Was at a group meeting a few months back and an older gentleman shared an email he received from a friend. The email read….
How Did We Make It this Far?
Looking back, it’s hard to believe that we have lived as long as we have…
As children, we would ride in cars with no seat belts or air bags. Riding in the back of a pickup truck on a warm day was always a special treat.
Our baby cribs were covered with bright colored lead-based paint.
We had no childproof lids on medicine bottles, doors, or cabinets, and when we rode our bikes, we had no helmets. (Not to mention hitchhiking to town as a young kid!)
We drank water from the garden hose and not from a bottle.
We would spend hours building our go-carts out of scraps and then rode down the hill, only to find out we forgot the brakes. After running into
the bushes a few times we learned to solve the problem.
We would leave home in the morning and play all day, as long as we were back when the streetlights came on. No one was able to reach us all day. No cell phones. Unthinkable.
We played dodgeball and sometimes the ball would really hurt. We got cut and broke bones and broke teeth and there were no law suits from these
accidents. They were accidents. No one was to blame but us. Remember accidents?
We had fights and punched each other and got black and blue and learned to get over it.
We ate cupcakes, bread and butter, and drank sugar soda but we were never overweight … we were always outside playing.
We shared one grape soda with four friends, from one bottle and no one died from this.
We did not have Playstations, Nintendo 64, X Boxes, video games at all, 99 channels on cable, video tape movies, surround sound, personal cellular phones, Personal Computers, internet chat rooms. Instead we had friends.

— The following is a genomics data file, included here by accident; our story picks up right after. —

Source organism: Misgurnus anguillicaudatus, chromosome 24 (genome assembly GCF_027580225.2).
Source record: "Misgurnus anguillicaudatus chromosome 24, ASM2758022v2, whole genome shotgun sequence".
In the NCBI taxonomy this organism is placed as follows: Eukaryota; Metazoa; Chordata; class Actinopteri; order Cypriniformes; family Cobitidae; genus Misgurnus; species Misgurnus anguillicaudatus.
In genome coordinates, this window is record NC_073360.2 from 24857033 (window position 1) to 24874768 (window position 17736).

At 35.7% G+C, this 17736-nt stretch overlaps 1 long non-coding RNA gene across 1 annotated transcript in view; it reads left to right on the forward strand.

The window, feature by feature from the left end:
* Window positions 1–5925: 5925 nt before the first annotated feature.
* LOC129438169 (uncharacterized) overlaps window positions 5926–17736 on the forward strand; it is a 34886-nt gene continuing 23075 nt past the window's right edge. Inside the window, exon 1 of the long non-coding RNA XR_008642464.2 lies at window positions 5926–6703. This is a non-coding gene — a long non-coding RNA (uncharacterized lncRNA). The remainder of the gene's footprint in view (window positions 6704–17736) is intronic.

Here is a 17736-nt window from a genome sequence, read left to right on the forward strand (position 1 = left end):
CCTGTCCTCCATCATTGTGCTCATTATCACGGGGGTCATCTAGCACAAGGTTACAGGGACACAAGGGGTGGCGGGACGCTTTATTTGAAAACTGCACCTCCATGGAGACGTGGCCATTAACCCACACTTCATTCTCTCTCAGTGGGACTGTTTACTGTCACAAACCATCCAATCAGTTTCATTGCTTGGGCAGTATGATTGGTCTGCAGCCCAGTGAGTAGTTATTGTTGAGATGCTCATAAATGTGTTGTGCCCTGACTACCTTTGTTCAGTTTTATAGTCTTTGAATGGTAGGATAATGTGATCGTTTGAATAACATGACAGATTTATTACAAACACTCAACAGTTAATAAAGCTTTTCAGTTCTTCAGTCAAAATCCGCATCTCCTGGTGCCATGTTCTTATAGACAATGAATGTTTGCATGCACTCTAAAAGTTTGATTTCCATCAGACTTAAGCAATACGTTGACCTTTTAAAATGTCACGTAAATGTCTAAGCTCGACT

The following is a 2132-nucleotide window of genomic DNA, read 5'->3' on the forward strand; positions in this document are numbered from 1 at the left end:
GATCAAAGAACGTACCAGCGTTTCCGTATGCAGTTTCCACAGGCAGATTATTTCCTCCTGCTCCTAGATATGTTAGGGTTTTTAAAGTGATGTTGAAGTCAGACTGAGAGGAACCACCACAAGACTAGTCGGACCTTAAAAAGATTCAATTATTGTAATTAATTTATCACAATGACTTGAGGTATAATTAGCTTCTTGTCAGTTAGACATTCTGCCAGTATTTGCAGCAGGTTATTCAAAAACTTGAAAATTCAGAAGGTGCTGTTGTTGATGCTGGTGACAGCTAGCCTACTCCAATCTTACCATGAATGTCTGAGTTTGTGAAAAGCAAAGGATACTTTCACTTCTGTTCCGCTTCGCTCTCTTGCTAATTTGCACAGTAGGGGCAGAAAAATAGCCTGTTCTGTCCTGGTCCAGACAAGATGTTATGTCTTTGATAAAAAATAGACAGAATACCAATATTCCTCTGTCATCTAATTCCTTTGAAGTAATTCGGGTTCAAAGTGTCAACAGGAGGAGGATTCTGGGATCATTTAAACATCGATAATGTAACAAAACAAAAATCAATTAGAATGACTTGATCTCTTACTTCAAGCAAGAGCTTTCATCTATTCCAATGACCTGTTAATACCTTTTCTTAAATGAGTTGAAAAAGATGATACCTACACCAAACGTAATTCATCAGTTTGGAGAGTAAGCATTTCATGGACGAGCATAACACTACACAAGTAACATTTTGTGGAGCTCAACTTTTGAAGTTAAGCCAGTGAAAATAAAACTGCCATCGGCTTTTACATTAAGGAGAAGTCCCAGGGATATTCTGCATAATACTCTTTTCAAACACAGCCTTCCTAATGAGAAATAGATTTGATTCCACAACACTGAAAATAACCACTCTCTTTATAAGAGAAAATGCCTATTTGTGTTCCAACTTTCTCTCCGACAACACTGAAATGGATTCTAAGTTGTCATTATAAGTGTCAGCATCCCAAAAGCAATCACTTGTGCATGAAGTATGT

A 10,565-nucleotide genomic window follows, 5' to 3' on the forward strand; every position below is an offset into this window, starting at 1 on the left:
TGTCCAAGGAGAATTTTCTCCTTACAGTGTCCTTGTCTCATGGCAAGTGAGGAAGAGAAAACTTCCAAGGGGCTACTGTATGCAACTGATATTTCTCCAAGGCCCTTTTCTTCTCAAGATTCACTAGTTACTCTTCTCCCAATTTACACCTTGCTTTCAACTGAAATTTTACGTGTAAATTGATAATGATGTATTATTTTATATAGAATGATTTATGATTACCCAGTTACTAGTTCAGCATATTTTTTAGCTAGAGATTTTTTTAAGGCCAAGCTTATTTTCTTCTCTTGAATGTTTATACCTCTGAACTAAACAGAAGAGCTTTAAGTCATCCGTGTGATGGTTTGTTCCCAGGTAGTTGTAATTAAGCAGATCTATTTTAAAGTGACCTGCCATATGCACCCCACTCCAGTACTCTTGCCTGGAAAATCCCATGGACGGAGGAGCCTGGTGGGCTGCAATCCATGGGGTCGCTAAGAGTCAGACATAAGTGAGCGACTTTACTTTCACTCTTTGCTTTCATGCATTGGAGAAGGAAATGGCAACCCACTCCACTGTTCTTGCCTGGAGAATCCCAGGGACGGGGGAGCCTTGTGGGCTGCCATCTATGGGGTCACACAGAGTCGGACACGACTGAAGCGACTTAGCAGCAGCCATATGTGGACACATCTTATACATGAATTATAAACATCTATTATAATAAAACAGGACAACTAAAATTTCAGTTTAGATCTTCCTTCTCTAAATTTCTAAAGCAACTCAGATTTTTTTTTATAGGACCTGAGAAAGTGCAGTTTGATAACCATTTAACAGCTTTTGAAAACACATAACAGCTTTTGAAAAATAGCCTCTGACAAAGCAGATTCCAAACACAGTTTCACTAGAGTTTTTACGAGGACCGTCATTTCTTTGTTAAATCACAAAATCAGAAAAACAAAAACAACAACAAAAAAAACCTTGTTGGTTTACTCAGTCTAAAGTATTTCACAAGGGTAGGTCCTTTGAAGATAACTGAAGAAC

We rode bikes or walked to a friend’s home and knocked on the door, or rung the bell or just walked in and talked to them.
We made up games with sticks and tennis balls and ate worms and although we were told it would happen, we did not put out very many eyes, nor did
the worms live inside us forever.
We ate penny candy, swallowed bubblegum, and our intestines did not stick together because of it.
Little League had tryouts and not everyone made the team. Those who didn’t had to learn to deal with disappointment.
Some students weren’t as smart as others so they failed a grade and were held back to repeat the same grade. Tests were not adjusted
for any reason.
Our actions were our own. Consequences were expected. No one to hide behind. The idea of a parent bailing us out if we broke a law was unheard of. They actually sided with the law!
This generation has produced some of the best risk-takers and problem solvers and inventors, ever. The past 50 years has been an explosion of innovation and new ideas. We had freedom, failure, success and responsibility, and we learned how to deal with it all.
Obviously as a twenty something I can’t relate to everything in this letter, but that doesn’t mean there weren’t certain things that stood out to me (I bolded the things I liked).
I mean think about cell phones. Twenty years ago no one had cell phones and people managed to get by just fine. Now, if I reach down to grab my phone and it’s not in front of me, I have a mild panic attack. Funny how priorities change. (p.s. who doesn’t love going on vacation somewhere you know you’re phone wont get service? It’s so liberating!)
What were some of the things in the letter that rubbed ya the wrong way? What were some that resonated with you?
Any other 20-somethings out there willing to admit we are probably the laziest generation to have ever existed? Would love to hear from the 40+ crowd today and get your insights on how you’ve seen things change over the years!
p.s. if Facebook is the biggest “accomplishment” of our generation I’m going to cry.